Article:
Meet the Board

Kirsten Miller, TRFW President



Kirsten Miller started off her career in corporate marketing, but quickly made her way to the non-profit realm. In 2003, she co-founded the School Garden Network, connecting and supporting school garden teachers to each other, curriculum, best practices, and funding.  She was most passionate about seeing students that often struggled in the classroom, shine in the garden and eat foods that they grew with their own hands, but wouldn’t touch from a grocery store.
Most recently, she did fundraising for the Jewish Community Foundation in the Bay Area before moving to Corvallis in 2017.  When her dream property fell through and home-steading was no longer in the cards, she decided to devote her efforts to bettering the local food system. Volunteering at Sunbow Farms led to a friendship with the farmers, followed by joining the board in June 2018. She feels it’s a deep honor to work with the land, farmers, eaters, and everyone and everything in between, and invites you to come to an event or reach out with ideas or suggestions. 




Raised on a rural homestead in Minnesota, Mark is passionate about de-commodifying our lifestyles and especially our food systems, restoring an element of human relationship and reciprocity. He has a PhD in Biological and Ecological Engineering from Oregon State. Mark has served as editor for the Corvallis Garden Resource Guide since 2011 and has coordinated the Ten Rivers Food Web Soil Amendment Sale since 2019.  He is part of the team at Wild Garden Seed, where he developed a novel winnowing machine that he now manufactures for small-scale seed producers around the country while also making it available to local seed, grain, and dry bean growers.
Mark recently launched Luterra Enterprises to share that invention and other farm innovations in an open-source format. Mark and his partner Elizabeth tend a 3500-square-foot garden that produces more vegetables and small grains than they can eat, along with a young orchard and several colonies of honeybees. His other hobbies include mead- and cidermaking, meteorology, folk singing, astronomy, hiking, and travel by train.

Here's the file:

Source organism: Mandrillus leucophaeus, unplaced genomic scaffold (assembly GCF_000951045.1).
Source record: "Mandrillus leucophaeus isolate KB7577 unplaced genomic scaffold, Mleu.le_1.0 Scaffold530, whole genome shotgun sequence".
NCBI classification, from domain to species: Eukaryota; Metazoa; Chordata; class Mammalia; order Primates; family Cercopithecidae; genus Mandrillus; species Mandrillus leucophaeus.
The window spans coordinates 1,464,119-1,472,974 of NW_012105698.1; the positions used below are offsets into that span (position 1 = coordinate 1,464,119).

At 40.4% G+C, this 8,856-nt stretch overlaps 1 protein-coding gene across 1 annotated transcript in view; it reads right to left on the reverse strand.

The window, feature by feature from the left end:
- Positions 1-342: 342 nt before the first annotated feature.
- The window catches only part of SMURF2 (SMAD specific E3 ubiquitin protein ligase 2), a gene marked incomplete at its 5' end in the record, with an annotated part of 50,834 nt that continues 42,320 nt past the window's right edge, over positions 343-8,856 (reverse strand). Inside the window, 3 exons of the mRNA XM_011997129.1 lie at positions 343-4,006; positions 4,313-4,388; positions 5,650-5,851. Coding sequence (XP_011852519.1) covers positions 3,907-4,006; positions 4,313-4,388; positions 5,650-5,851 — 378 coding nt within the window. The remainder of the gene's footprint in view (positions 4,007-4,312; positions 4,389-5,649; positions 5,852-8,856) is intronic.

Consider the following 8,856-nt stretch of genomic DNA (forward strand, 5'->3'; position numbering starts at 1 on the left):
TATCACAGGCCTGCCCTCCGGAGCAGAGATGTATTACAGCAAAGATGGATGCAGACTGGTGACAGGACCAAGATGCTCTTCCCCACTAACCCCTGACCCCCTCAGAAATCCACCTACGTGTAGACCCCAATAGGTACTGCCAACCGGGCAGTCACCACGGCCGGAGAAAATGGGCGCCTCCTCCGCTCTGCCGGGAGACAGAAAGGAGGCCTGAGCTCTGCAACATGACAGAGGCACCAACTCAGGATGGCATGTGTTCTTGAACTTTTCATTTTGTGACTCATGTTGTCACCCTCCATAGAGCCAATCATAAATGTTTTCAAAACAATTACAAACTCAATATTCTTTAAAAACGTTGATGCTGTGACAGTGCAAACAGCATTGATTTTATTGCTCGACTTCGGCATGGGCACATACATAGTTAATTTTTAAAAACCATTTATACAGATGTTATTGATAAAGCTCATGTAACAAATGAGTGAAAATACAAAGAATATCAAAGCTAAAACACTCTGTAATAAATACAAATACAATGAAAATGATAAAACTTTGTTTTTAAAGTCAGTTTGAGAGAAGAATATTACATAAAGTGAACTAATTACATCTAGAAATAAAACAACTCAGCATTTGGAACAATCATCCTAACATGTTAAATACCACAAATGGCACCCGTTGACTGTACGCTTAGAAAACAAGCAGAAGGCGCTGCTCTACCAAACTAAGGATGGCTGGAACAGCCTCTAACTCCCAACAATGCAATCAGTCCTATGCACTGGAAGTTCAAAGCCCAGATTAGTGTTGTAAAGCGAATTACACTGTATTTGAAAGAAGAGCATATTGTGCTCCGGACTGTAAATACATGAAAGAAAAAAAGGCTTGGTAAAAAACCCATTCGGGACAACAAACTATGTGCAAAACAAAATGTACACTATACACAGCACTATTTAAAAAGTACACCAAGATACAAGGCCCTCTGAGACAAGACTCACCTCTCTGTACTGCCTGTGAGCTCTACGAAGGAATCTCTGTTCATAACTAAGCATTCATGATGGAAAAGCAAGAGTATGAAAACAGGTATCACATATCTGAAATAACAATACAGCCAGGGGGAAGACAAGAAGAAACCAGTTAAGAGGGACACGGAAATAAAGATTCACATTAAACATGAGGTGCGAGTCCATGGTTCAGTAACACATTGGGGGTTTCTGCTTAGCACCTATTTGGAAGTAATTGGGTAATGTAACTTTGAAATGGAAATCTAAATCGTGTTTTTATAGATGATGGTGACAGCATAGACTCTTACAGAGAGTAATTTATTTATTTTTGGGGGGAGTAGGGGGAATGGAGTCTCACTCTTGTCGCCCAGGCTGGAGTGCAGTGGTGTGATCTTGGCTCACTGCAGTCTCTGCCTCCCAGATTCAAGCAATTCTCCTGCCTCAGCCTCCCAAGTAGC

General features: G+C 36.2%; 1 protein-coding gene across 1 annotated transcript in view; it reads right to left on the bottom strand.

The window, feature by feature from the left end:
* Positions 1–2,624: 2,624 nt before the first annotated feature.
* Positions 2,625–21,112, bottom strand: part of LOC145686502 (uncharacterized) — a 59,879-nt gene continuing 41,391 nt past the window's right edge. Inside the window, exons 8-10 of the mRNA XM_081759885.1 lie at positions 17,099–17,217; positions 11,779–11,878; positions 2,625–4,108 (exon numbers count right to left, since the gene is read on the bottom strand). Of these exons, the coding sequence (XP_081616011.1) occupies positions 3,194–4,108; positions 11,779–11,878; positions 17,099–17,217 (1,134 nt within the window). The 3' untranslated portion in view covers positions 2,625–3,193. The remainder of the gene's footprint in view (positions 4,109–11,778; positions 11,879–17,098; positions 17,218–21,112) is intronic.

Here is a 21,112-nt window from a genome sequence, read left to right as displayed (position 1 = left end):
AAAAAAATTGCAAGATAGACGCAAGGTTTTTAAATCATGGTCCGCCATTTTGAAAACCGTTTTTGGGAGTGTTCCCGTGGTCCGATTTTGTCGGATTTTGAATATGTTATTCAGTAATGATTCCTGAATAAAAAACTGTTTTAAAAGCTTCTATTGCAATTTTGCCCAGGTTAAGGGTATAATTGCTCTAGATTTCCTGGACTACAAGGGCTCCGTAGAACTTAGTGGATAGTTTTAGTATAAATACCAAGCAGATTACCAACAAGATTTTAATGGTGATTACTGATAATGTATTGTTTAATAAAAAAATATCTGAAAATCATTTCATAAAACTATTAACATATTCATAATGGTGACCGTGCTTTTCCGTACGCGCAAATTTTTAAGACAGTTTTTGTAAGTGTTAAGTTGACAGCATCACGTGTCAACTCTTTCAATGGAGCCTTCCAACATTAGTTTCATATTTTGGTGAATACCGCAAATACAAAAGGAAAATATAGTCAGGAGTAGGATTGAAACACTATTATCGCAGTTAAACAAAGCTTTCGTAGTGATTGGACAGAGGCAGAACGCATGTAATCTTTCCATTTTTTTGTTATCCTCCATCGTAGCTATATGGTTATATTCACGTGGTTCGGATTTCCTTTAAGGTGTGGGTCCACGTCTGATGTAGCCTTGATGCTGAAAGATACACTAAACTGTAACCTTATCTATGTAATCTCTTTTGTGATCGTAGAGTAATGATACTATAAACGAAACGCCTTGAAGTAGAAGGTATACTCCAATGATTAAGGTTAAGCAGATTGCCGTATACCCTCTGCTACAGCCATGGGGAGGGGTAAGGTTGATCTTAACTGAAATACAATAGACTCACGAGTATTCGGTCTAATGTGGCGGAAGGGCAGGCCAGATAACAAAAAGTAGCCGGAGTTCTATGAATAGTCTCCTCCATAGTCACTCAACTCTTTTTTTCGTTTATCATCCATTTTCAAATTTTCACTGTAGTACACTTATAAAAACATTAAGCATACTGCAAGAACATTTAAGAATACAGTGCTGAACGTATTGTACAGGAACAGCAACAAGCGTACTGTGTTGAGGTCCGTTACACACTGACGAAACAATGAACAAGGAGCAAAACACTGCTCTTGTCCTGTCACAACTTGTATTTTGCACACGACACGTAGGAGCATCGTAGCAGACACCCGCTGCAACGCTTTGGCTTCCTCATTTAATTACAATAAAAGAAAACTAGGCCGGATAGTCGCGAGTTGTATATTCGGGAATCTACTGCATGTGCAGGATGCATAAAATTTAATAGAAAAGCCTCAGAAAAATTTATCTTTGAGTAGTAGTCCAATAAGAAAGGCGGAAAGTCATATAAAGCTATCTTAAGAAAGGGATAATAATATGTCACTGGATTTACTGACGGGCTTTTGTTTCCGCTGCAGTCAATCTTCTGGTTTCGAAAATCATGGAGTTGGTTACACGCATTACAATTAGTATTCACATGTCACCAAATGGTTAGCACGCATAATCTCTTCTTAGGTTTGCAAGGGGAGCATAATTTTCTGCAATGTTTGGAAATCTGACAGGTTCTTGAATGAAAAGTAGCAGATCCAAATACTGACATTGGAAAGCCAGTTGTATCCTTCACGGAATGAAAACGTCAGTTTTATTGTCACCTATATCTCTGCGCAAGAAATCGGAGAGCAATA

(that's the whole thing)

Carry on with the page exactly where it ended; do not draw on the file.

Amy Hoover, secretary



Amy is a longstanding local food enthusiast. Throughout her career, she has worked to support local food systems — as a community organizer and grant writer addressing rural and farm issues, as a cook and intern instructor in restaurant kitchens, and more. In college and law school, she studied food at every opportunity. Amy is the first to admit she is not very good at growing food, but she has managed to keep almost all of her fruit trees alive at her Corvallis home. Amy’s favorite days involve shopping at the Corvallis Saturday farmers market, making too-many-course meals, and singing in the kitchen.

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Board Member

Amanda hails from lower latitudes such as California, Texas, and Costa Rica, but has been in Corvallis for the last 9 years. She is the STEM Teacher at Linus Pauling Middle School and has been working in education for the last 15 years. Her interest in learning about and then joining the TRFW Board comes from her passion in non-traditional education and hands-on experiences for all. She is interested in guiding the youth towards more exposure in agricultural sciences and helping them get their hands dirty while expanding their experiences and knowledge for the area in their own backyards. As a member of the board, Amanda hopes to further ingrain herself in the Ten Rivers community and she looks forward to learning more about her local food web and her role in it. Outside of teaching and learning, Amanda loves to get her hands dirty with her small boys in their backyard, enjoys family bike rides, and dreaming about a future urban homestead with her husband. 



Board Member

Diego Nieto is the Healthy Communities Coordinator for the Linn County Health Department, where he works to strengthen local food systems and access across the county. He came to food systems work through a deep love for cooking delicious food, having grown up in a Spanish-Italian family that loves to eat, and working in restaurant kitchens for nearly 10 years. He has participated in several urban farming and mutual aid projects in Chicago and Corvallis, including Growing Ancestral Roots and Stop the Sweeps. Diego sees regenerative food production and community-centered distribution as integral to creating an equitable society, stewarding our land and water, and combating the alienation and isolation that capitalism engenders. In his time away from work and organizing, Diego enjoys making pottery, learning buddhist philosophy, and playing basketball.